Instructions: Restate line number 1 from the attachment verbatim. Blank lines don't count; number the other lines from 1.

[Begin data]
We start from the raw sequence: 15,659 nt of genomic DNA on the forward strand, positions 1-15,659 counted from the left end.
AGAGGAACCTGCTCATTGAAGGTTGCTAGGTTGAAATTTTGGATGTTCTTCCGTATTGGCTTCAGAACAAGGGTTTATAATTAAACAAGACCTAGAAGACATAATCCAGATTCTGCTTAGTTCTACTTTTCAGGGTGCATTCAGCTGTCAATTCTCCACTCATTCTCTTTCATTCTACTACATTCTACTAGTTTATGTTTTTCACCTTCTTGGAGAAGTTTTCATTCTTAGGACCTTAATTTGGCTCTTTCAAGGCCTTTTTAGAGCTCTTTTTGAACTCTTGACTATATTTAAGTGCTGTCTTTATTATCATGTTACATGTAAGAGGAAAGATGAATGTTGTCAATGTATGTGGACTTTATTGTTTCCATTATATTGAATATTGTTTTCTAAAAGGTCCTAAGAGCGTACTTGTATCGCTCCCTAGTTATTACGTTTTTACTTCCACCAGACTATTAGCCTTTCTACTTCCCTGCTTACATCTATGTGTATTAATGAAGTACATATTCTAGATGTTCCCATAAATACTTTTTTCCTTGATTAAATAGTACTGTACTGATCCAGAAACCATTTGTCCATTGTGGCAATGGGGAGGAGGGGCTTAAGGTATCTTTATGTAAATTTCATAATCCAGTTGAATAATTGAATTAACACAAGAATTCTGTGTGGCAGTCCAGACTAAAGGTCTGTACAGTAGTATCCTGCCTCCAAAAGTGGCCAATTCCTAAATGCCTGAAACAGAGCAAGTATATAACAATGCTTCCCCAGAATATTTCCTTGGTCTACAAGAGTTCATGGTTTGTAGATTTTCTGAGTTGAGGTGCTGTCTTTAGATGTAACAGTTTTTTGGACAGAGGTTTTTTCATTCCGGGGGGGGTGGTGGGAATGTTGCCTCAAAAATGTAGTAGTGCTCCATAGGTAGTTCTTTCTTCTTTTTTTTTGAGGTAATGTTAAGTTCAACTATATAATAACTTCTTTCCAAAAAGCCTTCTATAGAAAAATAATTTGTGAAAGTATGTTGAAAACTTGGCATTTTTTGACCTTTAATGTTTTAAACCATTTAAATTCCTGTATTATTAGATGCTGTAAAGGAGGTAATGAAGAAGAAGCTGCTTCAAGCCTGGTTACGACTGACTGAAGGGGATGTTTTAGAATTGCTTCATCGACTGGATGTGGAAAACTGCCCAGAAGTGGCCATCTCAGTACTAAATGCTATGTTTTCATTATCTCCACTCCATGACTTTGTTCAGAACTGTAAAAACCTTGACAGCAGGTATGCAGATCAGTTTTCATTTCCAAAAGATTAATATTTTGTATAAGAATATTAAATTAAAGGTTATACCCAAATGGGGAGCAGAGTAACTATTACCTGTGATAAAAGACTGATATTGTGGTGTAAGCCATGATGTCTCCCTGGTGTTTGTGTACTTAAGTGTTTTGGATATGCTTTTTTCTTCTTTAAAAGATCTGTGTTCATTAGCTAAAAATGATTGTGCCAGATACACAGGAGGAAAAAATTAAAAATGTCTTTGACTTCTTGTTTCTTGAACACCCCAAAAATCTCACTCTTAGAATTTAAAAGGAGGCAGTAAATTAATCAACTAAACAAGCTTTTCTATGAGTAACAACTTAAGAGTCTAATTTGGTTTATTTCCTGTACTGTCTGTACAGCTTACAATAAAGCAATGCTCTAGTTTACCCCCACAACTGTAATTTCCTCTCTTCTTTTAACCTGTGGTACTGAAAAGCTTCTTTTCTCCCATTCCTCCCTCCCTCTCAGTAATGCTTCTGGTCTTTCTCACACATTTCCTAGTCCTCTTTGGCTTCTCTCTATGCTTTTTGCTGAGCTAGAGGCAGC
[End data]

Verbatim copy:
We start from the raw sequence: 15,659 nt of genomic DNA on the forward strand, positions 1-15,659 counted from the left end.